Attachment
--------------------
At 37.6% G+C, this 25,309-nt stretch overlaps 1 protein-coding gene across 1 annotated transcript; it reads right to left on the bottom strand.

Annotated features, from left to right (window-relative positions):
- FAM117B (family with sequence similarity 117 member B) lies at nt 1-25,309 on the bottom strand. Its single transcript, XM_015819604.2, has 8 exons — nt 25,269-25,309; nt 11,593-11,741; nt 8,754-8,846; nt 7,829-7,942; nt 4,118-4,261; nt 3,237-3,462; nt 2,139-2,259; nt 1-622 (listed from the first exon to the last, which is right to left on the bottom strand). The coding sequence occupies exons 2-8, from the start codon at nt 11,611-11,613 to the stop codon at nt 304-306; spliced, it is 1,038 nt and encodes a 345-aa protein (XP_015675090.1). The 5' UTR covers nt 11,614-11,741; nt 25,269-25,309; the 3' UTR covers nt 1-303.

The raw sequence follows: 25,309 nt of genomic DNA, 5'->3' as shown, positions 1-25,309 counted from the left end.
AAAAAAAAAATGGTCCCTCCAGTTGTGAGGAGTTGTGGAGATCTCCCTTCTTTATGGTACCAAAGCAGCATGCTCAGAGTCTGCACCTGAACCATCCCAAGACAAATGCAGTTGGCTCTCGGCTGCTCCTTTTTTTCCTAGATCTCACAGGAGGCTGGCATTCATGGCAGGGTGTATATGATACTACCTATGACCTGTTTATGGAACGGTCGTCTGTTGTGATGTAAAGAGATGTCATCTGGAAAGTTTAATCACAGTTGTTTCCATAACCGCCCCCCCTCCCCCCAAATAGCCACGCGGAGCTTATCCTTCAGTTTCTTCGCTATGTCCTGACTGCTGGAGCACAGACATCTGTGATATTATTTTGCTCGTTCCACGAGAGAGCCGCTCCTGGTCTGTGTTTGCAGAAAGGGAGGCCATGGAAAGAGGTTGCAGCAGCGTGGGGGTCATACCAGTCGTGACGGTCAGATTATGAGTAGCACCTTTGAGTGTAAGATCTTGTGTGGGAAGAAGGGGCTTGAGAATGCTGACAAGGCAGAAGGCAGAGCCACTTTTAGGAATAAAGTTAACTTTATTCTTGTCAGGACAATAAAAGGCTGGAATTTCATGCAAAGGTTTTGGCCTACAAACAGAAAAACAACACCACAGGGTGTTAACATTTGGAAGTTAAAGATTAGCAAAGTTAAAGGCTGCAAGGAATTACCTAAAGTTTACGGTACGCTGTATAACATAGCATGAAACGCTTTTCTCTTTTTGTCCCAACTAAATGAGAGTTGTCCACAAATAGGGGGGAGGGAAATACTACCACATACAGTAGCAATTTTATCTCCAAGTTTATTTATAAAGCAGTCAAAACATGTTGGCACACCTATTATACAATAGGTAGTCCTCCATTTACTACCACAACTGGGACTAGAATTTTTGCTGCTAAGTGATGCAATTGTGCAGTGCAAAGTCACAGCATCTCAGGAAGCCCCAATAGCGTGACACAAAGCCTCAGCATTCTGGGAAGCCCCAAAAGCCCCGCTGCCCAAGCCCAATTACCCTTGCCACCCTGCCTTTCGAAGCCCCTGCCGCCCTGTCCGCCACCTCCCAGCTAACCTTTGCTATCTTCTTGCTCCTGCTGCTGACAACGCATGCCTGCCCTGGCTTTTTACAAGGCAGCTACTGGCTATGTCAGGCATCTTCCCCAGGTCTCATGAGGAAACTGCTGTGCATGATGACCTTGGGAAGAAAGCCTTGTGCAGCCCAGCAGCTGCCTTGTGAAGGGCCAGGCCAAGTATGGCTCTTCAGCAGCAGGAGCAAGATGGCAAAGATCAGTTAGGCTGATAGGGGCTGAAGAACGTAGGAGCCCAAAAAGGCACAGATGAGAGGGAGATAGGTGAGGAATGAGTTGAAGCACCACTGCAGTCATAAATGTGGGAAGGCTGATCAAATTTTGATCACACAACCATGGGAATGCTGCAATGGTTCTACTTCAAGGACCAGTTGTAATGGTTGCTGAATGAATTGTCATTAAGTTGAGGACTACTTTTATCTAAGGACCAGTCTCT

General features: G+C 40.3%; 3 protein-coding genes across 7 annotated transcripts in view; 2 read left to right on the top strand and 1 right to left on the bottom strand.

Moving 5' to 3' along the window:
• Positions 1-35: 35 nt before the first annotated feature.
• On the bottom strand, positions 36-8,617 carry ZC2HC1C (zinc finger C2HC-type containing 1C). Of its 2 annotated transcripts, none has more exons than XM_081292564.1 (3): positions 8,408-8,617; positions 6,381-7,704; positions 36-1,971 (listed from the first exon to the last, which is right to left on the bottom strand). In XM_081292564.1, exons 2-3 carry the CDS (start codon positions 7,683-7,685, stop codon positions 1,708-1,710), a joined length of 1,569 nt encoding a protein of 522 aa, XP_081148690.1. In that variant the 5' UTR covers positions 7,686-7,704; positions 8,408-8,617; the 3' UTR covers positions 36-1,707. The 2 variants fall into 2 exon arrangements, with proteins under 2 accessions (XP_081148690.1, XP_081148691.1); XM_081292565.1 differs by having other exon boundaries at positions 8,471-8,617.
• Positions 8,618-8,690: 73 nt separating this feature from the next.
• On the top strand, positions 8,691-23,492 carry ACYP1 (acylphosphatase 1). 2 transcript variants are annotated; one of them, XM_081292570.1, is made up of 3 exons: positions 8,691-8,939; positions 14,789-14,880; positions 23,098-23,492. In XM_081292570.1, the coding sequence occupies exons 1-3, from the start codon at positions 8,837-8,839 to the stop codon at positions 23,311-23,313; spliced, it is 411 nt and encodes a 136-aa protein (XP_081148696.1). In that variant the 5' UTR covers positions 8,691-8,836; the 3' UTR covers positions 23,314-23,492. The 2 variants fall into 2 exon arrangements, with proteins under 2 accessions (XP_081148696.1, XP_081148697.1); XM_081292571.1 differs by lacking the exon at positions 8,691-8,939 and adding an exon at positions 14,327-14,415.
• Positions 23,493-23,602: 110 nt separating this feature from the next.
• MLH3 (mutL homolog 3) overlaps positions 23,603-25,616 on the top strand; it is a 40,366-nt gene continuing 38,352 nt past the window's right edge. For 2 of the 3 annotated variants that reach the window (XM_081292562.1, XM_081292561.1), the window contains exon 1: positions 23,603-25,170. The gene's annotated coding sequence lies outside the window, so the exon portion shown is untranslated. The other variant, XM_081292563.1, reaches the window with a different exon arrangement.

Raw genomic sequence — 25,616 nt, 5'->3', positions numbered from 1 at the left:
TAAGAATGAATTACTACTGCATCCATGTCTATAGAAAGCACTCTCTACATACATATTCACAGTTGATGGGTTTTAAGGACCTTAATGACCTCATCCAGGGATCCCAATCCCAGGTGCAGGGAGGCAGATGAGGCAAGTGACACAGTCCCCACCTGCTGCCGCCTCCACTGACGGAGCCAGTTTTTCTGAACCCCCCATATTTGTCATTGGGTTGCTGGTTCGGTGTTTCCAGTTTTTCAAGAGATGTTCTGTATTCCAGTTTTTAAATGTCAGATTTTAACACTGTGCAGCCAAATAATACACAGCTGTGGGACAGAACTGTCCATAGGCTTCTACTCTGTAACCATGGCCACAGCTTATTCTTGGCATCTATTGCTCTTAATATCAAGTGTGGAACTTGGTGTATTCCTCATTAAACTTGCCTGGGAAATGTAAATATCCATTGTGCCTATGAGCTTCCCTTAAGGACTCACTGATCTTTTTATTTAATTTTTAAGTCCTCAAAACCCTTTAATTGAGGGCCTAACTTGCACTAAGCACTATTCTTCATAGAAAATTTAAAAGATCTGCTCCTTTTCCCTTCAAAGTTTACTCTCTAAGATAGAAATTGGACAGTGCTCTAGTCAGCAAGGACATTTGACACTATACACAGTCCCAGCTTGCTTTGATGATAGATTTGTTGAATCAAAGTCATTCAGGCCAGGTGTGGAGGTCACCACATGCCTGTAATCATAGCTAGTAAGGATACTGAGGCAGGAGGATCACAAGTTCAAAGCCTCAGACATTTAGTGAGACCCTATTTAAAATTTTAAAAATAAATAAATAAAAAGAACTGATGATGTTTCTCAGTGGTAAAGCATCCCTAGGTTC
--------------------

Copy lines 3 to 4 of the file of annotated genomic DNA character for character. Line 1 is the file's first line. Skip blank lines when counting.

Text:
- FAM117B (family with sequence similarity 117 member B) lies at nt 1-25,309 on the bottom strand. Its single transcript, XM_015819604.2, has 8 exons — nt 25,269-25,309; nt 11,593-11,741; nt 8,754-8,846; nt 7,829-7,942; nt 4,118-4,261; nt 3,237-3,462; nt 2,139-2,259; nt 1-622 (listed from the first exon to the last, which is right to left on the bottom strand). The coding sequence occupies exons 2-8, from the start codon at nt 11,611-11,613 to the stop codon at nt 304-306; spliced, it is 1,038 nt and encodes a 345-aa protein (XP_015675090.1). The 5' UTR covers nt 11,614-11,741; nt 25,269-25,309; the 3' UTR covers nt 1-303.

The raw sequence follows: 25,309 nt of genomic DNA, 5'->3' as shown, positions 1-25,309 counted from the left end.